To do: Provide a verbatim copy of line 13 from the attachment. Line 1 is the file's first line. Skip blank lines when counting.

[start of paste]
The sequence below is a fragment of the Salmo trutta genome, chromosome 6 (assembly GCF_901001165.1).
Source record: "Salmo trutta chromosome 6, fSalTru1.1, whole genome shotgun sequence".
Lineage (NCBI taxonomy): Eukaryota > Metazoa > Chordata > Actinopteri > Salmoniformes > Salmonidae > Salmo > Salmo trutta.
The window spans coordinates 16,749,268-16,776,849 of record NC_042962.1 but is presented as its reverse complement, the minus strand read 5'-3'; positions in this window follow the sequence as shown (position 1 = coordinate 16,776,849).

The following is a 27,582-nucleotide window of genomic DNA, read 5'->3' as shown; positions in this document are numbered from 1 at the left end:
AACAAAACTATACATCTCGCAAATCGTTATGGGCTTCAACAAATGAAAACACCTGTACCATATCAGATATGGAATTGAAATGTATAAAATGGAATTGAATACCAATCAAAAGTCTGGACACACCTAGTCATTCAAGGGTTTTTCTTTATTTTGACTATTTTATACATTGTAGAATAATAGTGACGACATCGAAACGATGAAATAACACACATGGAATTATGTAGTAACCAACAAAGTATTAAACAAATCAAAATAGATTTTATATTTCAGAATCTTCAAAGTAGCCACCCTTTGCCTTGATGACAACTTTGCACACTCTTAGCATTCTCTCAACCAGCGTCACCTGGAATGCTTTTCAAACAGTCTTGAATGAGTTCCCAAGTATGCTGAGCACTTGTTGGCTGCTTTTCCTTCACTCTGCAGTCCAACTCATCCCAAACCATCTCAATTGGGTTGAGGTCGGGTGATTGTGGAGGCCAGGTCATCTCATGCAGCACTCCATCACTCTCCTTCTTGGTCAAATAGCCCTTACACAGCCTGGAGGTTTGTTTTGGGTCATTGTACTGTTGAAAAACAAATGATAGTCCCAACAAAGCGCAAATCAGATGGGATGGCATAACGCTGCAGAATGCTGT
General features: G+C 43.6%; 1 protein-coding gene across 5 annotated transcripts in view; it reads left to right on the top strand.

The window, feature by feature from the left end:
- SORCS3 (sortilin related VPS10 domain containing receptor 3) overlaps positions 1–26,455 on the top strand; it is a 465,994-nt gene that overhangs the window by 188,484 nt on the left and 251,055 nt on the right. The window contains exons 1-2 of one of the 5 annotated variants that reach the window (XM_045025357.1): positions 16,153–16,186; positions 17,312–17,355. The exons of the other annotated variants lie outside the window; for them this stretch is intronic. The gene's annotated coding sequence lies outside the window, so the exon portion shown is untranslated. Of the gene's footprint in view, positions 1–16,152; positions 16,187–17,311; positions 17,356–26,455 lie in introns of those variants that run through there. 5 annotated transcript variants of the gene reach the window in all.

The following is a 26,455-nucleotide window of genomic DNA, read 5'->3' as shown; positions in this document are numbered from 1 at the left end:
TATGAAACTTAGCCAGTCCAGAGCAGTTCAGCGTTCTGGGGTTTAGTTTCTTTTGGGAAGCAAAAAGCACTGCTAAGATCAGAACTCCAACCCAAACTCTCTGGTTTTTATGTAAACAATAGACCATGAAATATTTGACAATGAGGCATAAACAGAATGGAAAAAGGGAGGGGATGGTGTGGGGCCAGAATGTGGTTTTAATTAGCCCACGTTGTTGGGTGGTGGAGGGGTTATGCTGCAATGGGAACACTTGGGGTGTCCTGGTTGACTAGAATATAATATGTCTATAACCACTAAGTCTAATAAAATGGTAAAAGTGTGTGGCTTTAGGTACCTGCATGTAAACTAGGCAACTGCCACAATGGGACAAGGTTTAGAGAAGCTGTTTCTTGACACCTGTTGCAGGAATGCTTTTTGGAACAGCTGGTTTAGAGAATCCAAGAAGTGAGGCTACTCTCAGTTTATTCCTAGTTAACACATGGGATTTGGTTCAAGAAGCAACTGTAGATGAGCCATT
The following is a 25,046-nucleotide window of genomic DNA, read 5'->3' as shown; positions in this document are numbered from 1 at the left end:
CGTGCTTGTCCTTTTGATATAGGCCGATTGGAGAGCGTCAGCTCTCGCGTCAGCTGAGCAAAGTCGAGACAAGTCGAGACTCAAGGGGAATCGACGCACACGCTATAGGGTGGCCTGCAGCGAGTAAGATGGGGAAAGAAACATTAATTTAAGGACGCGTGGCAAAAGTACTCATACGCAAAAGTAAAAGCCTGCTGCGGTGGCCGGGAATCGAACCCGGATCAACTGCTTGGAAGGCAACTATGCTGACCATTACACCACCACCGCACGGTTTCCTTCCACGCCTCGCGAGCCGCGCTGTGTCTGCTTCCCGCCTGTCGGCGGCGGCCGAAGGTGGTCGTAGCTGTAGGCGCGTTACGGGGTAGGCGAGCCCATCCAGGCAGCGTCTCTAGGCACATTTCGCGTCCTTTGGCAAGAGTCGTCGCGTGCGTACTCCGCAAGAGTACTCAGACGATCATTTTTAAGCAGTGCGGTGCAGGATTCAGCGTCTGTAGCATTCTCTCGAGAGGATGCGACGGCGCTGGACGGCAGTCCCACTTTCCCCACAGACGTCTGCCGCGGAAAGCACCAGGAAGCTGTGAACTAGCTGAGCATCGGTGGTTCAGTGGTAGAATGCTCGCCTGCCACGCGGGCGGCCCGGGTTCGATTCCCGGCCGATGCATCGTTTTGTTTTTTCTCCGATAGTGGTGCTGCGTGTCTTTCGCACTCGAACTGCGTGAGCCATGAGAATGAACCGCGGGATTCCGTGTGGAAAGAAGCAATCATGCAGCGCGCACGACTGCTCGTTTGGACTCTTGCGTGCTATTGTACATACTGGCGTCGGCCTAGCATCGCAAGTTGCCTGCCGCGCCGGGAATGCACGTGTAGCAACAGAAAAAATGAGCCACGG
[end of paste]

CGTGCTTGTCCTTTTGATATAGGCCGATTGGAGAGCGTCAGCTCTCGCGTCAGCTGAGCAAAGTCGAGACAAGTCGAGACTCAAGGGGAATCGACGCACACGCTATAGGGTGGCCTGCAGCGAGTAAGATGGGGAAAGAAACATTAATTTAAGGACGCGTGGCAAAAGTACTCATACGCAAAAGTAAAAGCCTGCTGCGGTGGCCGGGAATCGAACCCGGATCAACTGCTTGGAAGGCAACTATGCTGACCATTACACCACCACCGCACGGTTTCCTTCCACGCCTCGCGAGCCGCGCTGTGTCTGCTTCCCGCCTGTCGGCGGCGGCCGAAGGTGGTCGTAGCTGTAGGCGCGTTACGGGGTAGGCGAGCCCATCCAGGCAGCGTCTCTAGGCACATTTCGCGTCCTTTGGCAAGAGTCGTCGCGTGCGTACTCCGCAAGAGTACTCAGACGATCATTTTTAAGCAGTGCGGTGCAGGATTCAGCGTCTGTAGCATTCTCTCGAGAGGATGCGACGGCGCTGGACGGCAGTCCCACTTTCCCCACAGACGTCTGCCGCGGAAAGCACCAGGAAGCTGTGAACTAGCTGAGCATCGGTGGTTCAGTGGTAGAATGCTCGCCTGCCACGCGGGCGGCCCGGGTTCGATTCCCGGCCGATGCATCGTTTTGTTTTTTCTCCGATAGTGGTGCTGCGTGTCTTTCGCACTCGAACTGCGTGAGCCATGAGAATGAACCGCGGGATTCCGTGTGGAAAGAAGCAATCATGCAGCGCGCACGACTGCTCGTTTGGACTCTTGCGTGCTATTGTACATACTGGCGTCGGCCTAGCATCGCAAGTTGCCTGCCGCGCCGGGAATGCACGTGTAGCAACAGAAAAAATGAGCCACGG